“He had on a handsome blue coat and a white waistcoat;” moreover, “he laughed most good-humouredly,” as, turning to Augustus Tomlinson, he saluted him with —

“So this is the youngster you present to us? Welcome to the Jolly Angler! Give us thy hand, young sir; I shall be happy to blow a cloud with thee.”

“With all due submission,” said Mr. Tomlinson, “I think it may first be as well to introduce my pupil and friend to his future companions.”

“You speak like a leary cove,” cried Gentleman George, still squeezing our hero’s hand; and turning round in his elbow-chair, he pointed to each member, as he severally introduced his guests to Paul.

“Here,” said he — “here’s a fine chap at my right hand” (the person thus designated was a thin military-looking figure, in a shabby riding-frock, and with a commanding, bold, aquiline countenance, a little the worse for wear) — “here’s a fine chap for you! Fighting Attie we calls him; he’s a devil on the road. ‘Halt — deliver — must and shall — can’t and sha’ n’t — do as I bid you, or go to the devil!’ That’s all Fighting Attie’s palaver; and, ‘Sdeath, it has a wonderful way of coming to the point! A famous cull is my friend Attie — an old soldier — has seen the world, and knows what is what; has lots of gumption, and devil a bit of blarney. Howsomever, the highflyers does n’t like him; and when he takes people’s money, he need not be quite so cross about it. Attie, let me introduce a new pal to you.” Paul made his bow.

“Stand at ease, man!” quoth the veteran, without taking the pipe from his mouth.

Gentleman George then continued; and after pointing out four or five of the company (among whom our hero discovered, to his surprise, his old friends Mr. Eustace Fitzherbert and Mr. William Howard Russell), came, at length, to one with a very red face and a lusty frame of body. “That gentleman,” said he, “is Scarlet Jem; a dangerous fellow for a press, though he says he likes robbing alone now, for a general press is not half such a good thing as it used to be formerly. You have no idea what a hand at disguising himself Scarlet Jem is. He has an old wig which he generally does business in; and you would not go for to know him again when he conceals himself under the wig. Oh, he’s a precious rogue, is Scarlet Jem! As for the cove on t’ other side,” continued the host of the Jolly Angler, pointing to Long Ned, “all I can say of him, good, bad, or indifferent, is that he has an unkimmon fine head of hair; and now, youngster, as you knows him, s’pose you goes and sits by him, and he’ll introduce you to the rest; for, split my wig!” (Gentleman George was a bit of a swearer) “if I be n’t tired; and so here’s to your health; and if so be as your name’s Paul, may you always rob Peter [a portmanteau] in order to pay Paul!”

This witticism of mine host’s being exceedingly well received, Paul went, amidst the general laughter, to take possession of the vacant seat beside Long Ned. That tall gentleman, who had hitherto been cloud-compelling (as Homer calls Jupiter) in profound silence, now turned to Paul with the warmest cordiality, declared himself overjoyed to meet his old friend once more, and congratulated him alike on his escape from Bridewell and his admission to the councils of Gentleman George. But Paul, mindful of that exertion of “prudence” on the part of Mr. Pepper by which he had been left to his fate and the mercy of Justice Burnflat, received his advances very sullenly. This coolness so incensed Ned, who was naturally choleric, that he turned his back on our hero, and being of an aristocratic spirit, muttered something about “upstart, and vulgar clyfakers being admitted to the company of swell tobymen.” This murmur called all Paul’s blood into his cheek; for though he had been punished as a clyfaker (or pickpocket), nobody knew better than Long Ned whether or not he was innocent; and a reproach from him came therefore with double injustice and severity. In his wrath he seized Mr. Pepper by the ear, and telling him he was a shabby scoundrel, challenged him to fight.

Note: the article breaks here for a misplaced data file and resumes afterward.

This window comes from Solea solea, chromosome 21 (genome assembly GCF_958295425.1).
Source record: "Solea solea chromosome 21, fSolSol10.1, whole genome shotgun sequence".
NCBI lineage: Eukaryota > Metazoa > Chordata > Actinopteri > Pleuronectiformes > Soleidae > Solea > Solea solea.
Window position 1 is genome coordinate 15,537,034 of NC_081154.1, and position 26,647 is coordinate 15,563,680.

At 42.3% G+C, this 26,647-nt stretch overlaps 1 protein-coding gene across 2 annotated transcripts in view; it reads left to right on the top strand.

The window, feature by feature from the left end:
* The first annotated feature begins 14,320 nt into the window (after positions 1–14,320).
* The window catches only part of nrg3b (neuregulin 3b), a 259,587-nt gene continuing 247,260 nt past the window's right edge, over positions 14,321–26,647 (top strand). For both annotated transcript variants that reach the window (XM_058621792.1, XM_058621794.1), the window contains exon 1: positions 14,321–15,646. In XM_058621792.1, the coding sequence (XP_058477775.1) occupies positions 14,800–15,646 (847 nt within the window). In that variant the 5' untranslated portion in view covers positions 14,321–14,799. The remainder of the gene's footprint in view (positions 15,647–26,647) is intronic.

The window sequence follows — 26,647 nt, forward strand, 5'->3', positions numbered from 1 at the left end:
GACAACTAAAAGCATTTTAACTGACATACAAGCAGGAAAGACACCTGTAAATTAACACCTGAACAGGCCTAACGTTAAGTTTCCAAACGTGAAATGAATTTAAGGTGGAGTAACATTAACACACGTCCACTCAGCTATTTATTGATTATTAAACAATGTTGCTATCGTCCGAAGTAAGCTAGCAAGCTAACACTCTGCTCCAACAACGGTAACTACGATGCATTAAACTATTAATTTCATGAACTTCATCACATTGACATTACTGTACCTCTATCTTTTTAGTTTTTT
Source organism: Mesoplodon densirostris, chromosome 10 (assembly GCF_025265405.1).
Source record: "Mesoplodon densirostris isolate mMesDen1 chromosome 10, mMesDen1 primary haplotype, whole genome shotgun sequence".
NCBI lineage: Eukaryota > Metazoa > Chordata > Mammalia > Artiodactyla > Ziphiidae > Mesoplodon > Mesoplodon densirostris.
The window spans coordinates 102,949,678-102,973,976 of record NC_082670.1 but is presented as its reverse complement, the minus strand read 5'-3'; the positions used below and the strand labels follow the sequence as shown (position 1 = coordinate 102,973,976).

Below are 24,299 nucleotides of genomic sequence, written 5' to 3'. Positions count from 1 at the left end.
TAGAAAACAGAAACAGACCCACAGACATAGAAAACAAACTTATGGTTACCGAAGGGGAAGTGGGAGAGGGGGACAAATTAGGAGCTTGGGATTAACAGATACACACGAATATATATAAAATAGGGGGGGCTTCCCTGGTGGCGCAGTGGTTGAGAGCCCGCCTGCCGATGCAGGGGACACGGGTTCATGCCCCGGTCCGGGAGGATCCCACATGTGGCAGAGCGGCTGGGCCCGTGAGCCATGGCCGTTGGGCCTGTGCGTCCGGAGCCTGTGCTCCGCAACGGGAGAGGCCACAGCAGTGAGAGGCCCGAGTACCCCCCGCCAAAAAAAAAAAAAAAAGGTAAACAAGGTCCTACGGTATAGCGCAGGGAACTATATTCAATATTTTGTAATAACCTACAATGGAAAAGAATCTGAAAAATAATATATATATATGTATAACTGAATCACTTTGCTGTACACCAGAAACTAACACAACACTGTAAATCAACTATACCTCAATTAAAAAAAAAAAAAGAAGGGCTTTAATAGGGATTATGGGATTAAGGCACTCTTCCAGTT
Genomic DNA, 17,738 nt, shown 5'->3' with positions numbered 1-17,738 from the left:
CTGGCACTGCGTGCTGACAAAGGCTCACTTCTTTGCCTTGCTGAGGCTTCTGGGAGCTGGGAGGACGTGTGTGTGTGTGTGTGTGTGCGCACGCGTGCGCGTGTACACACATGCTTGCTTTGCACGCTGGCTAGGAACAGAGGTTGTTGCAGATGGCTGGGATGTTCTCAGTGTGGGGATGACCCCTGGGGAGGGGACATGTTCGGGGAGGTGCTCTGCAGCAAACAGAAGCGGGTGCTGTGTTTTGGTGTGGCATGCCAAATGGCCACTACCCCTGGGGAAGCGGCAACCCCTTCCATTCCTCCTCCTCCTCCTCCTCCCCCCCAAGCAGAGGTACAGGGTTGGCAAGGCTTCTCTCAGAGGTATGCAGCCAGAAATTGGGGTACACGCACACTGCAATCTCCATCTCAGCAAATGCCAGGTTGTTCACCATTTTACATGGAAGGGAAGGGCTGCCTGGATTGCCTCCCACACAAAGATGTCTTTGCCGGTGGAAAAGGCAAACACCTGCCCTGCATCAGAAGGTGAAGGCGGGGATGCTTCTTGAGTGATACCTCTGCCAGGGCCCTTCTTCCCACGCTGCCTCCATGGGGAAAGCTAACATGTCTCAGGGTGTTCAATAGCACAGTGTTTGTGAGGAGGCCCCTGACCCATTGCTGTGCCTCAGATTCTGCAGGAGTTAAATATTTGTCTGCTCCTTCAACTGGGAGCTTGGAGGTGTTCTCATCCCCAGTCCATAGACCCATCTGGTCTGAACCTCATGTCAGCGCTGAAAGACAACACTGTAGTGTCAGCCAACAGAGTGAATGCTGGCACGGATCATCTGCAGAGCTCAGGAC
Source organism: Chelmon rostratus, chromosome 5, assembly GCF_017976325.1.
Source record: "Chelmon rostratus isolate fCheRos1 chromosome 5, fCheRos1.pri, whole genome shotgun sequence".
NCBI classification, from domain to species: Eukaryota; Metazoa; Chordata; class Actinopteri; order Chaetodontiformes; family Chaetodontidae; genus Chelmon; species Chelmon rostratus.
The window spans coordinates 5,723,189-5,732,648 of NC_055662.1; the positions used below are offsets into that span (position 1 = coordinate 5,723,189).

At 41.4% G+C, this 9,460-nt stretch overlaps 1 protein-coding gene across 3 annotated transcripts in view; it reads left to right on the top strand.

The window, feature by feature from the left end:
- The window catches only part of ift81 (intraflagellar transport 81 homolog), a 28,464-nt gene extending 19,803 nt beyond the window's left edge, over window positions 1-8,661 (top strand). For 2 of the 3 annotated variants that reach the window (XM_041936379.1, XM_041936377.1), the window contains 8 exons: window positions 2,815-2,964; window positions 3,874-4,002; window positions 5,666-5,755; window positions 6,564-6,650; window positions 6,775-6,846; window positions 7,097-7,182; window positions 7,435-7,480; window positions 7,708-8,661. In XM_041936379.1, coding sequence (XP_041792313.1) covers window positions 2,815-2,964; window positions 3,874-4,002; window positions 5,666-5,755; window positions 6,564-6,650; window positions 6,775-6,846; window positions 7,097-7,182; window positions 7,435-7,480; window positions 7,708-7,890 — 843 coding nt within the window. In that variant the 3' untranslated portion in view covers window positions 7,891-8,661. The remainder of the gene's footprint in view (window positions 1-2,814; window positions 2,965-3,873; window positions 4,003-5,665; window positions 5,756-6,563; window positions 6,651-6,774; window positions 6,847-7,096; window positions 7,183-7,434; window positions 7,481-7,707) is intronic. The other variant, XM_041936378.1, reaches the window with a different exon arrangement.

So pleasing an invitation not being announced sotto voce, but in a tone suited to the importance of the proposition, every one around heard it; and before Long Ned could answer, the full voice of Gentleman George thundered forth —

“Keep the peace there, you youngster! What! are you just admitted into our merry-makings, and must you be wrangling already? Harkye, gemmen, I have been plagued enough with your quarrels before now; and the first cove as breaks the present quiet of the Jolly Angler shall be turned out neck and crop — sha’ n’t he, Attie?”

“Right about, march!” said the hero.

“Ay, that’s the word, Attie,” said Gentleman George. “And now, Mr. Pepper, if there be any ill blood ‘twixt you and the lad there, wash it away in a bumper of bingo, and let’s hear no more whatsomever about it.”

“I’m willing,” cried Long Ned, with the deferential air of a courtier, and holding out his hand to Paul. Our hero, being somewhat abashed by the novelty of his situation and the rebuke of Gentleman George, accepted, though with some reluctance, the proffered courtesy.